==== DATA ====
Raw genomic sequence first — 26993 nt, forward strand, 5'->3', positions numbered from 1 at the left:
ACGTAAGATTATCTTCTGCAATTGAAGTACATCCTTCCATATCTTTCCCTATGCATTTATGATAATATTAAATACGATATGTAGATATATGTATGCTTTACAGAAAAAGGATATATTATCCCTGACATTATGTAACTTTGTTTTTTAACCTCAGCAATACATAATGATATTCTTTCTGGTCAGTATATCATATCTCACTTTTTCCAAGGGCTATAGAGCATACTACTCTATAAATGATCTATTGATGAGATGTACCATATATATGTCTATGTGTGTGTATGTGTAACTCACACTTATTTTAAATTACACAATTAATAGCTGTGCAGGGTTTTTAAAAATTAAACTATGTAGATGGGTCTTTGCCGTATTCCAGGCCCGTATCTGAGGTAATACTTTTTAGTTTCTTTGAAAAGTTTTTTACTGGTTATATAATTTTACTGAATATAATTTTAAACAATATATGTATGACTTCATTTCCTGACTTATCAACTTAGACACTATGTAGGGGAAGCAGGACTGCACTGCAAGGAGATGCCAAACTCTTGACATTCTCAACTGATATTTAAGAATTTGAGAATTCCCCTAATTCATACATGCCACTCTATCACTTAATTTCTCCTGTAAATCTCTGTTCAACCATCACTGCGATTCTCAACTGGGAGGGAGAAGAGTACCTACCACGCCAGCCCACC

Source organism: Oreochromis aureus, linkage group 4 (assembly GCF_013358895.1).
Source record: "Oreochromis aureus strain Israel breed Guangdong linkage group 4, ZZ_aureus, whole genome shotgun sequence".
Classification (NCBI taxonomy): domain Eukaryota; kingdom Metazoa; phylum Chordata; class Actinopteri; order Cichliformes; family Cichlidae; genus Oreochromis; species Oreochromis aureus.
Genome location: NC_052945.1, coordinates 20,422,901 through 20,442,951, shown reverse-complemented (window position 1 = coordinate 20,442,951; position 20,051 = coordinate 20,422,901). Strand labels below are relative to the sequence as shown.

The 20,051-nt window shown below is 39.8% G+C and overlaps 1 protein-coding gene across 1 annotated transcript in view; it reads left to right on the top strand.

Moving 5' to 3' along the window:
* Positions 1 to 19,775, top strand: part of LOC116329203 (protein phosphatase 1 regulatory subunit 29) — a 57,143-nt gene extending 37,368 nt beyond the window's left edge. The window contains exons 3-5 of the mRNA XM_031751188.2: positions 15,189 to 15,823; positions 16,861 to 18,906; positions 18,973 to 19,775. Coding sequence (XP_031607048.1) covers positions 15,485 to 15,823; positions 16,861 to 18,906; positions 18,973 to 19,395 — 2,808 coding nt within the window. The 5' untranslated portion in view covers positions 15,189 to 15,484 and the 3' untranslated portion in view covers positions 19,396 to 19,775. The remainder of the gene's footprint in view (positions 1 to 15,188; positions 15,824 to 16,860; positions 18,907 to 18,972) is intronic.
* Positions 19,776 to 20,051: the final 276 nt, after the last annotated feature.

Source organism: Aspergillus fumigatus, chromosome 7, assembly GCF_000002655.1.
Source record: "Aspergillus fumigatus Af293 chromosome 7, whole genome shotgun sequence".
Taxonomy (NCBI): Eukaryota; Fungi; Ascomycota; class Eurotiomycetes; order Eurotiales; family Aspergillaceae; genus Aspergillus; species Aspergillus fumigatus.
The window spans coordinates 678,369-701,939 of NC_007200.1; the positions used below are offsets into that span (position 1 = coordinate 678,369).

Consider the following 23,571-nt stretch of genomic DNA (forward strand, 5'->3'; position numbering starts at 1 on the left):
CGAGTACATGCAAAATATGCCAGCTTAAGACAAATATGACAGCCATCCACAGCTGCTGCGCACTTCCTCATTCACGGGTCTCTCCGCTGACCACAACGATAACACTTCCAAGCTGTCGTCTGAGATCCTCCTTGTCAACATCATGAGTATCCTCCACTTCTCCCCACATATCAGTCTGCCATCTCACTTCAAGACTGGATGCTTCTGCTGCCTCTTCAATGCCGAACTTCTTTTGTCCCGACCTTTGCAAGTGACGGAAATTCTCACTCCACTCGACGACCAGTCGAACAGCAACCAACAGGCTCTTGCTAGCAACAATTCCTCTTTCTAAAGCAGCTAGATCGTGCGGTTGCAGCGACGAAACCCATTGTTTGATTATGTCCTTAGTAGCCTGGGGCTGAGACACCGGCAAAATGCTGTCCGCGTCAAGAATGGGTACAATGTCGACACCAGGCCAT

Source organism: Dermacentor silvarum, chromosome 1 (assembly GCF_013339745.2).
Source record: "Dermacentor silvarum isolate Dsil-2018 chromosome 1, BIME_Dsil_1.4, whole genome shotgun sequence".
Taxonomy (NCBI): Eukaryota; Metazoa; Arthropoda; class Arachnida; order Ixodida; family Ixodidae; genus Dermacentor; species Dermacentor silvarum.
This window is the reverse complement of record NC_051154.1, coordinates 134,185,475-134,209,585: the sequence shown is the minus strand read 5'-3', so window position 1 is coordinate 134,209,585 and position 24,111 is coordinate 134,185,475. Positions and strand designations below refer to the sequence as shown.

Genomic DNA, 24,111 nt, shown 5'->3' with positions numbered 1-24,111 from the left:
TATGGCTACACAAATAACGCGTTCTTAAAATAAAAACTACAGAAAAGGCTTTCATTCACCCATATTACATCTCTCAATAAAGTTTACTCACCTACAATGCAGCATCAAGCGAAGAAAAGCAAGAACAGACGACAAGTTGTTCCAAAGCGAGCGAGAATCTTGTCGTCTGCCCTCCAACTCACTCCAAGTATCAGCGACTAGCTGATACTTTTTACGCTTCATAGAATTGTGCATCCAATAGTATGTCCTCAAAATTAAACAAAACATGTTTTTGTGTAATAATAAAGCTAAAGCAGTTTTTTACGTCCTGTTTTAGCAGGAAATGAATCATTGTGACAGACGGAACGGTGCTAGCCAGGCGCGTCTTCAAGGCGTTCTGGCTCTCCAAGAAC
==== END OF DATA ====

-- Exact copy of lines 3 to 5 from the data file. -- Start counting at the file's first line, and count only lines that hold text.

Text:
Source organism: Oreochromis aureus, linkage group 4 (assembly GCF_013358895.1).
Source record: "Oreochromis aureus strain Israel breed Guangdong linkage group 4, ZZ_aureus, whole genome shotgun sequence".
Classification (NCBI taxonomy): domain Eukaryota; kingdom Metazoa; phylum Chordata; class Actinopteri; order Cichliformes; family Cichlidae; genus Oreochromis; species Oreochromis aureus.